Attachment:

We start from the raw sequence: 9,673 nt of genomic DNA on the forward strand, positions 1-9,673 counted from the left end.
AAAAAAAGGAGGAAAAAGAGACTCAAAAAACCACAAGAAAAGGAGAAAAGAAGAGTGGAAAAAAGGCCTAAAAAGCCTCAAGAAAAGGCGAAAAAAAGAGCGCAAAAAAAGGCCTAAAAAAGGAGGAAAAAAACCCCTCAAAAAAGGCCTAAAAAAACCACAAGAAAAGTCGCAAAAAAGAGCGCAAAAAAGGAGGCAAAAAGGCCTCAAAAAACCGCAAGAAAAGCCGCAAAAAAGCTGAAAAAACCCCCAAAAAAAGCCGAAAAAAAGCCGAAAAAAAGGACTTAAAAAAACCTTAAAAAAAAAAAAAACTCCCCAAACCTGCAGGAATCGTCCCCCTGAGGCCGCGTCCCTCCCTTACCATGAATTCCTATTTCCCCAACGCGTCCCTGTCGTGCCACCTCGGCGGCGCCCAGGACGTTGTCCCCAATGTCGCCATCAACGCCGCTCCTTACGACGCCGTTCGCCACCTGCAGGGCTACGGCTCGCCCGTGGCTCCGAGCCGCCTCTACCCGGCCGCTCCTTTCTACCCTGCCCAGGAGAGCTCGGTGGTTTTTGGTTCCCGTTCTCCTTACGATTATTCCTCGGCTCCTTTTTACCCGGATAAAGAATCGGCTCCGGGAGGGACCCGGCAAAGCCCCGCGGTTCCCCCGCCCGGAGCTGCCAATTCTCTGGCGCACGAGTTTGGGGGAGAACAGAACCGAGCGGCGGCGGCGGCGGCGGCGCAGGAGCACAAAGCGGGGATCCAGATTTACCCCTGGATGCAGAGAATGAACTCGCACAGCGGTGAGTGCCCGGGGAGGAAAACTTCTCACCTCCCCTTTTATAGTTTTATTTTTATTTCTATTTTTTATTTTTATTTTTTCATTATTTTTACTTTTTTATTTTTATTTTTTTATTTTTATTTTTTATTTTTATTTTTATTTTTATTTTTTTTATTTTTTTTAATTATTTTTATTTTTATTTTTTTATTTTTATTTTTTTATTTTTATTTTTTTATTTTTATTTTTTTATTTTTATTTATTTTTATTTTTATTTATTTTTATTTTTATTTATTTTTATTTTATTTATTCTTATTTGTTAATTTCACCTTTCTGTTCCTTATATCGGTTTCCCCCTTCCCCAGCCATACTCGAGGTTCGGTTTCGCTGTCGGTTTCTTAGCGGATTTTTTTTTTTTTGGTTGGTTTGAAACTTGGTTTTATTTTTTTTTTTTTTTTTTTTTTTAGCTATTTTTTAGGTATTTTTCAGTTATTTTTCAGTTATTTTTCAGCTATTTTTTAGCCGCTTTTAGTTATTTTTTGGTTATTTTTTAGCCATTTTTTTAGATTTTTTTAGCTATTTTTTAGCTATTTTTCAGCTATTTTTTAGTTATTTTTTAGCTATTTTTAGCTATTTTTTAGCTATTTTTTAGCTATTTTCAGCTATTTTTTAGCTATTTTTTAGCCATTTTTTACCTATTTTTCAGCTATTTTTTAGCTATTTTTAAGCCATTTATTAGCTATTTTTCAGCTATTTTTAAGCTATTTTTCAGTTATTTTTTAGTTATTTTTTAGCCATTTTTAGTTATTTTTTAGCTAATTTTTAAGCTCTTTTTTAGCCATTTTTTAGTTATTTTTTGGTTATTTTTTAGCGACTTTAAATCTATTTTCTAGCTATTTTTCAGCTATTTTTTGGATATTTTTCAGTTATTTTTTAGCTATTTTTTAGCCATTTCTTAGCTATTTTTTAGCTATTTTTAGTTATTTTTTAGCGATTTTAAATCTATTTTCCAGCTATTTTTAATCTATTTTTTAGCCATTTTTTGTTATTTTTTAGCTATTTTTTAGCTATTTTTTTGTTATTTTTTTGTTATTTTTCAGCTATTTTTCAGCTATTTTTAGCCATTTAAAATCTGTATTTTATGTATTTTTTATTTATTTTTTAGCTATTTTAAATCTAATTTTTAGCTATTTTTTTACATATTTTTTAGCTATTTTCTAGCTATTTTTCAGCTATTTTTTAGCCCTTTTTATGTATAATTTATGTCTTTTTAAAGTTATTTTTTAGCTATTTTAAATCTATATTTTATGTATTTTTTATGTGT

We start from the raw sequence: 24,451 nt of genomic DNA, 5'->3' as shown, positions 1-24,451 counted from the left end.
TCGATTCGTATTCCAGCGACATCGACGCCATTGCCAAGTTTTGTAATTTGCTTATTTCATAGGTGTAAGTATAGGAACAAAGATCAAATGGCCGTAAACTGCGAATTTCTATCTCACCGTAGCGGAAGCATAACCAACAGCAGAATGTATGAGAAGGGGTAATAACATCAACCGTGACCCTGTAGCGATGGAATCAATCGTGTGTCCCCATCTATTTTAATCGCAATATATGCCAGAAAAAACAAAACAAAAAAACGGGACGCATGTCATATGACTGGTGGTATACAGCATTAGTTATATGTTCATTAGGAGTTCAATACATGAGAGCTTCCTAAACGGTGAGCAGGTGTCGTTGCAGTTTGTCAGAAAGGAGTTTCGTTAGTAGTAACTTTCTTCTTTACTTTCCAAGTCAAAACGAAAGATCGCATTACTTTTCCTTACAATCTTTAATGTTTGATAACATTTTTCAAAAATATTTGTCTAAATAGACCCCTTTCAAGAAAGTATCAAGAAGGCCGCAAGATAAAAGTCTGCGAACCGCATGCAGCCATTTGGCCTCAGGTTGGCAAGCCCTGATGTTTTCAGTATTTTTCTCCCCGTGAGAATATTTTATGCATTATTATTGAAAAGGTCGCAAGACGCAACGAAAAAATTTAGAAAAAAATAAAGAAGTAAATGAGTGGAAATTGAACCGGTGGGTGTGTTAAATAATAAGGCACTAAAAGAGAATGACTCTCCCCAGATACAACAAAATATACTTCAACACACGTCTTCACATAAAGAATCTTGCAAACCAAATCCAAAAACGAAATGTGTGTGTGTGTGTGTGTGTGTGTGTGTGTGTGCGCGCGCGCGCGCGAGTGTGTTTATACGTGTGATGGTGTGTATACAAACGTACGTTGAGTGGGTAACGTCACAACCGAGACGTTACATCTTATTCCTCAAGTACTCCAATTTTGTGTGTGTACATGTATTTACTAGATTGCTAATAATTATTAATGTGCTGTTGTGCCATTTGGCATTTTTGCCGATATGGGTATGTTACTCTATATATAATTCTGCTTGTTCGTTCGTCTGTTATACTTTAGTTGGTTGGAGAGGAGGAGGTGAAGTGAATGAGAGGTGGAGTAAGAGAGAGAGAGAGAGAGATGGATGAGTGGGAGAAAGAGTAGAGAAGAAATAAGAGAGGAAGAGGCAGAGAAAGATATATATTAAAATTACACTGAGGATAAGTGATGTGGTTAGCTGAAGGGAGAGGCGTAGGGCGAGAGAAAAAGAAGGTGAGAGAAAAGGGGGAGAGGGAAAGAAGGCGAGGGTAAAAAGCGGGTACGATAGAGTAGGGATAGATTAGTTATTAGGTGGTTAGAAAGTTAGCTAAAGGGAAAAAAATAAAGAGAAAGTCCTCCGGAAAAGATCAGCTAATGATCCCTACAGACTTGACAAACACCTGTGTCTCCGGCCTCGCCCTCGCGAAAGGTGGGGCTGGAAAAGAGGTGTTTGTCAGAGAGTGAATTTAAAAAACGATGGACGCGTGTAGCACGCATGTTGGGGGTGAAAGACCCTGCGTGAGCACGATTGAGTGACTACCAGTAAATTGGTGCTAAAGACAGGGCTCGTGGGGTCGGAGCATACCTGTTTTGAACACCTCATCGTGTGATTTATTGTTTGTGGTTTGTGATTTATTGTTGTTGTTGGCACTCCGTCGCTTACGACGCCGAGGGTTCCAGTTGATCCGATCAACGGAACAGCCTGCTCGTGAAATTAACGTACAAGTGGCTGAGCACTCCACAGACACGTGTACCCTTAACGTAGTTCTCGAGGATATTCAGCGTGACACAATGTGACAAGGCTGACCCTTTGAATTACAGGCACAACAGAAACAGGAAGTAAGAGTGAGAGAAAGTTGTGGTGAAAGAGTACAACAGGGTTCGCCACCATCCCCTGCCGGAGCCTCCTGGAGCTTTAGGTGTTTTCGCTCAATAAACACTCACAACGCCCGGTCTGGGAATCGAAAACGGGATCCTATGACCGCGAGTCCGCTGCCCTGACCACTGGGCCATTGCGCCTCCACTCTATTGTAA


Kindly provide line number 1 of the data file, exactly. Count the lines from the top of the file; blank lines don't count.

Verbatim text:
We start from the raw sequence: 9,673 nt of genomic DNA on the forward strand, positions 1-9,673 counted from the left end.